• The Social Style Model
      • Driver:
        • “high assertive and low responsive. These people are fast-paced and decisive and they can be impatient with those who can’t keep up with them. Their favored approach is to act quickly, based on the information they consider relevant–and to make course corrections later if needed.”
        • “Drivers want to get it done. They take a deadlines seriously, plus they derive great satisfaction from completing tasks or projects and moving on to the next challenge.”
        • How they like to be managed
          • “Clear goals and time frames”
          • “Rewards for meeting goals and deadlines”
          • “Succinct meetings and direction”
          • “Autonomy”
        • What they need (but may not like)
          • “To learn to dialogue”
          • “To be encouraged to gather more data”
          • “To be required to build consensus”
          • “To be held accountable for the ‘how’ as well as ‘what'”
        • Critical growth area
          • “Look for others’ perspective”
        • “When they get too narrowly focused on moving things forward, they can be seen as autocratic, or as not taking time to consider alternatives, or as impatient or inconsiderate.”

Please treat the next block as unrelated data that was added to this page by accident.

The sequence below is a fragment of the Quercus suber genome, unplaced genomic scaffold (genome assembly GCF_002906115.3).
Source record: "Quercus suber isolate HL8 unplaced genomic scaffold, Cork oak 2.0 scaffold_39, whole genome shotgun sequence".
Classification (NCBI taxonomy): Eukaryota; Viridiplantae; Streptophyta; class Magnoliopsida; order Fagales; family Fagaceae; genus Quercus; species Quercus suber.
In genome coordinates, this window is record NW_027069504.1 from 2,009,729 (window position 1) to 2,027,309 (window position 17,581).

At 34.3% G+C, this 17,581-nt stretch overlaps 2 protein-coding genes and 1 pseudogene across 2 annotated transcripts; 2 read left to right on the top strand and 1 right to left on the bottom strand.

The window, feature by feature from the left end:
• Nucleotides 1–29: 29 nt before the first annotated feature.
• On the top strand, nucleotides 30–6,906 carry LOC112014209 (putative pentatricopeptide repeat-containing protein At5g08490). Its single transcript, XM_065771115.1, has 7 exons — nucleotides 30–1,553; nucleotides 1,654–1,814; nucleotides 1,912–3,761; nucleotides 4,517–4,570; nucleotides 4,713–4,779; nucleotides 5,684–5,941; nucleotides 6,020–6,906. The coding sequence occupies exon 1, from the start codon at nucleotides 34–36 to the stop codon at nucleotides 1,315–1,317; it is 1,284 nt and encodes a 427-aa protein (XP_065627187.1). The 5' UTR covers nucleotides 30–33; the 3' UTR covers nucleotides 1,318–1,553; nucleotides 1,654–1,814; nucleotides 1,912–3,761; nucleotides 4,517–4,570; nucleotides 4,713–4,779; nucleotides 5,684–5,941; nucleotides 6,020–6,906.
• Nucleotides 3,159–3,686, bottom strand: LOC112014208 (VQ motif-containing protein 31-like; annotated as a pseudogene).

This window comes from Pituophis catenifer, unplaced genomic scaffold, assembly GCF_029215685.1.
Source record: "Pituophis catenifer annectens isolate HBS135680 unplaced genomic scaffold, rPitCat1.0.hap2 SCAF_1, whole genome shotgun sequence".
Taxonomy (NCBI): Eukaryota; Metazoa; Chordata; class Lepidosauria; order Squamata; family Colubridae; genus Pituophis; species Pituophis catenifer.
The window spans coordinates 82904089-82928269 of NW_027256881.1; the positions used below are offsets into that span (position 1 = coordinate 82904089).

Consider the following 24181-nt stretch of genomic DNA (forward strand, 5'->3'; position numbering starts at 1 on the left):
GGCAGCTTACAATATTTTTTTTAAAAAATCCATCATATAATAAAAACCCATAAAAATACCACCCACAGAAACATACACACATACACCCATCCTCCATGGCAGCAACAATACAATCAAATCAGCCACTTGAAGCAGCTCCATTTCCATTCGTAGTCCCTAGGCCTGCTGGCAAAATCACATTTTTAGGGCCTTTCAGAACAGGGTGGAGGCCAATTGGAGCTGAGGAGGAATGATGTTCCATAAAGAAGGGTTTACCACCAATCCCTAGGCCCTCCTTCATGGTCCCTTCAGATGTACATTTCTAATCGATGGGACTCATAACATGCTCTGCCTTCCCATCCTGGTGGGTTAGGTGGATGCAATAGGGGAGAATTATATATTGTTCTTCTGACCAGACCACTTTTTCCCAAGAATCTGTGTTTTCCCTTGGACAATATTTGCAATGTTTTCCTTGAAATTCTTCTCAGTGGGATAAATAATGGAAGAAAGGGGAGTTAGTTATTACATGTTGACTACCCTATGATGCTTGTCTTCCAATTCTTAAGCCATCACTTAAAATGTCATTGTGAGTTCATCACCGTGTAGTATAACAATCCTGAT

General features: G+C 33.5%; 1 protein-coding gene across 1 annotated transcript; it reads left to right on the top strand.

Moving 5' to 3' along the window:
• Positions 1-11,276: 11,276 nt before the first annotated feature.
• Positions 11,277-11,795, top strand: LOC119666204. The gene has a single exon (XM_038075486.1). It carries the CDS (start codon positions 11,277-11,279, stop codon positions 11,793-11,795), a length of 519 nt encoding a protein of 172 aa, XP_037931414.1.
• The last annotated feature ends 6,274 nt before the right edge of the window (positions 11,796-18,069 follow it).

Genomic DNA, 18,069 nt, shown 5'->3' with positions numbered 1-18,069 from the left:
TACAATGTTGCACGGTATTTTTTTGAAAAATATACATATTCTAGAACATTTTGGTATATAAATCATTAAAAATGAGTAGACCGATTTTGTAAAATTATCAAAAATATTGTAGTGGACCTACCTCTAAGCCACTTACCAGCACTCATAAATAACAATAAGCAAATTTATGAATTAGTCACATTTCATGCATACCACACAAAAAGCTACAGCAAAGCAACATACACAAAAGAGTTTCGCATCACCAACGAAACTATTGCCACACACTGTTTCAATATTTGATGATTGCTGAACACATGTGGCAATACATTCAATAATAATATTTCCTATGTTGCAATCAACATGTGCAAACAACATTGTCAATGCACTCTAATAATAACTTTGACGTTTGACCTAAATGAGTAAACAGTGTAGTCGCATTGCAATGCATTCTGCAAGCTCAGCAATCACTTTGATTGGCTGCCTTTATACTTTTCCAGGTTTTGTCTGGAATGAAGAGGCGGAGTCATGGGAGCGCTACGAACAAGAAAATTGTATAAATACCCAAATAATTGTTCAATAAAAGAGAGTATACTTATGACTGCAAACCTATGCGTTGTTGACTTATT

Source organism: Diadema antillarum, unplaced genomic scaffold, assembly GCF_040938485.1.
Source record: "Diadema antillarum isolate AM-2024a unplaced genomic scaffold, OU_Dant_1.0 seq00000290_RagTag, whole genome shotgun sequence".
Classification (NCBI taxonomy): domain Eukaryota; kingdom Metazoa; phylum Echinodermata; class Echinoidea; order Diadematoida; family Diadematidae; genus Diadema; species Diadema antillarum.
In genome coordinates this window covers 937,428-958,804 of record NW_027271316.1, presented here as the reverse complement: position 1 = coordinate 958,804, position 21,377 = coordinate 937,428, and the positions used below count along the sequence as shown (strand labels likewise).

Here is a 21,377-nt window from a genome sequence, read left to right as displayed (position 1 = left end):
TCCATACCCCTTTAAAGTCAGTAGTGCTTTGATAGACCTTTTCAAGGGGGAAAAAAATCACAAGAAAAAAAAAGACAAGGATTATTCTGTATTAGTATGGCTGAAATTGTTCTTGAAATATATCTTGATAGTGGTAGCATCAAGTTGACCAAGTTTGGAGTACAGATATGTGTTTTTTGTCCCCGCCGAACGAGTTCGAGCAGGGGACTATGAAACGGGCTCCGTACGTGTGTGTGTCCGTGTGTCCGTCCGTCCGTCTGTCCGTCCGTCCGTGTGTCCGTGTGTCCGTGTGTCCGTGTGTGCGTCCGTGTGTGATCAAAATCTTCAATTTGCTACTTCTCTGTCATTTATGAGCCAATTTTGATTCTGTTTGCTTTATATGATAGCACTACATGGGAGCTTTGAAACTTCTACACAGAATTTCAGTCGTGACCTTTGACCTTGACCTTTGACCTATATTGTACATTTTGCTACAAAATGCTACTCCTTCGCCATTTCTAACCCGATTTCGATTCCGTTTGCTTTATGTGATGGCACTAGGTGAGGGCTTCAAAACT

• “You need to help your Driver employee understand that actively seeking others’ points of view will ultimately help him or her get things done; when people feel heard and included in planning and decisions, they’re likely to be far more committed to the outcomes.”
      • Expressive:
        • “high assertive and high responsive. These people are fast-moving and adventuresome. They like to come up with new ideas. Their favored approach is to create a vision of the possibilities and then get others’ support by selling the benefits of their vision.”
        • “Expressives want to get it further. The get excited about the idea of breaking new ground in their areas of interest, and rarely feel satisfied settling for the status quo.”
        • How they like to be managed
          • “Taking through decisions and plans”
          • “Being supported to innovate”
          • “Being acknowledged for contribution”
          • “Freedom to get results in their own way”
        • What they need (but may not like)
          • “To learn to communicate the essence”
          • “To be encouraged to plan”
          • “To reorganize the impact of their words and actions”
          • “To be held accountable for getting clear agreements”
        • Critical growth area
          • “Do reality checks”
            • “looking at the downsides and implication of an exciting idea before recommending it or moving ahead with it.”
        • “Their ability to think and act in innovative ways can slip into a stubborn unwillingness to look at the constraints, or follow even necessary rules, or take responsibility for the negative impact of their actions.”